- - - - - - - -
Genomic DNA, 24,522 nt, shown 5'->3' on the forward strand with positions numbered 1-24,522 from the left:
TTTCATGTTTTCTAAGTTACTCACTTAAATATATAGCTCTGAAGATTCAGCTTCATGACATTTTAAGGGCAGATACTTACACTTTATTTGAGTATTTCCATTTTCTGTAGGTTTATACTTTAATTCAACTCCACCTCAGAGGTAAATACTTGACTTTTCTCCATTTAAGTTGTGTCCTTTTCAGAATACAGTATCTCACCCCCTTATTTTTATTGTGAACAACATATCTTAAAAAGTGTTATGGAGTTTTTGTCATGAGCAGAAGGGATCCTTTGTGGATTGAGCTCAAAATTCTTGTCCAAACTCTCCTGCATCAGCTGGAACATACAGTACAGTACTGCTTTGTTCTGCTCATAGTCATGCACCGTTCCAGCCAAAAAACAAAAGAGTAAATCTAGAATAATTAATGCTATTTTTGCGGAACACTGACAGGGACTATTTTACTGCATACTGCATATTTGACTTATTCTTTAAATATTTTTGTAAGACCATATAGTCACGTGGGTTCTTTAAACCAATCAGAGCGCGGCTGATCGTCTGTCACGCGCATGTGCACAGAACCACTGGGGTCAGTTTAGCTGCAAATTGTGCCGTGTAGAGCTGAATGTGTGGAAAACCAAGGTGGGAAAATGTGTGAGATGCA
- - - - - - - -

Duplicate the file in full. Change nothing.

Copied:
Genomic DNA, 24,522 nt, shown 5'->3' on the forward strand with positions numbered 1-24,522 from the left:
TTTCATGTTTTCTAAGTTACTCACTTAAATATATAGCTCTGAAGATTCAGCTTCATGACATTTTAAGGGCAGATACTTACACTTTATTTGAGTATTTCCATTTTCTGTAGGTTTATACTTTAATTCAACTCCACCTCAGAGGTAAATACTTGACTTTTCTCCATTTAAGTTGTGTCCTTTTCAGAATACAGTATCTCACCCCCTTATTTTTATTGTGAACAACATATCTTAAAAAGTGTTATGGAGTTTTTGTCATGAGCAGAAGGGATCCTTTGTGGATTGAGCTCAAAATTCTTGTCCAAACTCTCCTGCATCAGCTGGAACATACAGTACAGTACTGCTTTGTTCTGCTCATAGTCATGCACCGTTCCAGCCAAAAAACAAAAGAGTAAATCTAGAATAATTAATGCTATTTTTGCGGAACACTGACAGGGACTATTTTACTGCATACTGCATATTTGACTTATTCTTTAAATATTTTTGTAAGACCATATAGTCACGTGGGTTCTTTAAACCAATCAGAGCGCGGCTGATCGTCTGTCACGCGCATGTGCACAGAACCACTGGGGTCAGTTTAGCTGCAAATTGTGCCGTGTAGAGCTGAATGTGTGGAAAACCAAGGTGGGAAAATGTGTGAGATGCA